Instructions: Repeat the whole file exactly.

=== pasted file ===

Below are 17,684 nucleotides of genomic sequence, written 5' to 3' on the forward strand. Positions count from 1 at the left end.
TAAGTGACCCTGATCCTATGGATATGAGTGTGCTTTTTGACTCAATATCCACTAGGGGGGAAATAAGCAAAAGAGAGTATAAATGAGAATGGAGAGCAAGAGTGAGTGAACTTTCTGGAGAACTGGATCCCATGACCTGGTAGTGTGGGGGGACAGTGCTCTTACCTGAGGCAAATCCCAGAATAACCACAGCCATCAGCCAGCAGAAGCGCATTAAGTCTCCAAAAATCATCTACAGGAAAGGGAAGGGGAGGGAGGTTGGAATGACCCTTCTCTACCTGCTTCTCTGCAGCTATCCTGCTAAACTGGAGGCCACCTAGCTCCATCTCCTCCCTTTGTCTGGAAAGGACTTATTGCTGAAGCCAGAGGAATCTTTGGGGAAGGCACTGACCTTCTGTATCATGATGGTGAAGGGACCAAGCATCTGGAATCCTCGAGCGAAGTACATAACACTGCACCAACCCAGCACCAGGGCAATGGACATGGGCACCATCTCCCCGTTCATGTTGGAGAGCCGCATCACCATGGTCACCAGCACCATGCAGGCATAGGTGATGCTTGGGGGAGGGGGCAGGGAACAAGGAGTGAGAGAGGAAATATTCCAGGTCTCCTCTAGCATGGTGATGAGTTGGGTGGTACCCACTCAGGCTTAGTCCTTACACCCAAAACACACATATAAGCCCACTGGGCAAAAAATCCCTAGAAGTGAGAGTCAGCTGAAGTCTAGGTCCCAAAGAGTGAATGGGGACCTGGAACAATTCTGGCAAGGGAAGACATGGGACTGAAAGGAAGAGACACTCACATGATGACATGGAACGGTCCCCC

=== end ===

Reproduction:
Below are 17,684 nucleotides of genomic sequence, written 5' to 3' on the forward strand. Positions count from 1 at the left end.
TAAGTGACCCTGATCCTATGGATATGAGTGTGCTTTTTGACTCAATATCCACTAGGGGGGAAATAAGCAAAAGAGAGTATAAATGAGAATGGAGAGCAAGAGTGAGTGAACTTTCTGGAGAACTGGATCCCATGACCTGGTAGTGTGGGGGGACAGTGCTCTTACCTGAGGCAAATCCCAGAATAACCACAGCCATCAGCCAGCAGAAGCGCATTAAGTCTCCAAAAATCATCTACAGGAAAGGGAAGGGGAGGGAGGTTGGAATGACCCTTCTCTACCTGCTTCTCTGCAGCTATCCTGCTAAACTGGAGGCCACCTAGCTCCATCTCCTCCCTTTGTCTGGAAAGGACTTATTGCTGAAGCCAGAGGAATCTTTGGGGAAGGCACTGACCTTCTGTATCATGATGGTGAAGGGACCAAGCATCTGGAATCCTCGAGCGAAGTACATAACACTGCACCAACCCAGCACCAGGGCAATGGACATGGGCACCATCTCCCCGTTCATGTTGGAGAGCCGCATCACCATGGTCACCAGCACCATGCAGGCATAGGTGATGCTTGGGGGAGGGGGCAGGGAACAAGGAGTGAGAGAGGAAATATTCCAGGTCTCCTCTAGCATGGTGATGAGTTGGGTGGTACCCACTCAGGCTTAGTCCTTACACCCAAAACACACATATAAGCCCACTGGGCAAAAAATCCCTAGAAGTGAGAGTCAGCTGAAGTCTAGGTCCCAAAGAGTGAATGGGGACCTGGAACAATTCTGGCAAGGGAAGACATGGGACTGAAAGGAAGAGACACTCACATGATGACATGGAACGGTCCCCC